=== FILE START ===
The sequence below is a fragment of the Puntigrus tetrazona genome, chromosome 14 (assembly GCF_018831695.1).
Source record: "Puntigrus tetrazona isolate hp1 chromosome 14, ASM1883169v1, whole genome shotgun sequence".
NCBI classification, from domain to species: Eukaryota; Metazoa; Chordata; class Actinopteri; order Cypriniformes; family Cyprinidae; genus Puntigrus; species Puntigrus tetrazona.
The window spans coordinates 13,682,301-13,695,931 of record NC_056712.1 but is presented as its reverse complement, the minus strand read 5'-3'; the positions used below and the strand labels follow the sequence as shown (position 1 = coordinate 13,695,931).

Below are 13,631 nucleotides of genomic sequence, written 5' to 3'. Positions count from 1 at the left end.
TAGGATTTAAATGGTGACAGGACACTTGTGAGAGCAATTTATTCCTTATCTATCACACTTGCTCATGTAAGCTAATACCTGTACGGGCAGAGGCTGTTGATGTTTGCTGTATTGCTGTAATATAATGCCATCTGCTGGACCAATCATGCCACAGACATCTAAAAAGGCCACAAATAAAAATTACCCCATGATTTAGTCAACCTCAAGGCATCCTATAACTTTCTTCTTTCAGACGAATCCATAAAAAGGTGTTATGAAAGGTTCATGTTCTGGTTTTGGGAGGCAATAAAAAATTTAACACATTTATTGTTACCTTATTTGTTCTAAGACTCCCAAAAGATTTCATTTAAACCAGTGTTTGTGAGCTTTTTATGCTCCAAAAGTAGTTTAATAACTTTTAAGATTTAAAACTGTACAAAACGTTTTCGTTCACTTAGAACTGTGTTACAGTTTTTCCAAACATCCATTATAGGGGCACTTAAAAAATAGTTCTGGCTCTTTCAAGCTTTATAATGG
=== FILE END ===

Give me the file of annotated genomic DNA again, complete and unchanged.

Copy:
The sequence below is a fragment of the Puntigrus tetrazona genome, chromosome 14 (assembly GCF_018831695.1).
Source record: "Puntigrus tetrazona isolate hp1 chromosome 14, ASM1883169v1, whole genome shotgun sequence".
NCBI classification, from domain to species: Eukaryota; Metazoa; Chordata; class Actinopteri; order Cypriniformes; family Cyprinidae; genus Puntigrus; species Puntigrus tetrazona.
The window spans coordinates 13,682,301-13,695,931 of record NC_056712.1 but is presented as its reverse complement, the minus strand read 5'-3'; the positions used below and the strand labels follow the sequence as shown (position 1 = coordinate 13,695,931).

Below are 13,631 nucleotides of genomic sequence, written 5' to 3'. Positions count from 1 at the left end.
TAGGATTTAAATGGTGACAGGACACTTGTGAGAGCAATTTATTCCTTATCTATCACACTTGCTCATGTAAGCTAATACCTGTACGGGCAGAGGCTGTTGATGTTTGCTGTATTGCTGTAATATAATGCCATCTGCTGGACCAATCATGCCACAGACATCTAAAAAGGCCACAAATAAAAATTACCCCATGATTTAGTCAACCTCAAGGCATCCTATAACTTTCTTCTTTCAGACGAATCCATAAAAAGGTGTTATGAAAGGTTCATGTTCTGGTTTTGGGAGGCAATAAAAAATTTAACACATTTATTGTTACCTTATTTGTTCTAAGACTCCCAAAAGATTTCATTTAAACCAGTGTTTGTGAGCTTTTTATGCTCCAAAAGTAGTTTAATAACTTTTAAGATTTAAAACTGTACAAAACGTTTTCGTTCACTTAGAACTGTGTTACAGTTTTTCCAAACATCCATTATAGGGGCACTTAAAAAATAGTTCTGGCTCTTTCAAGCTTTATAATGG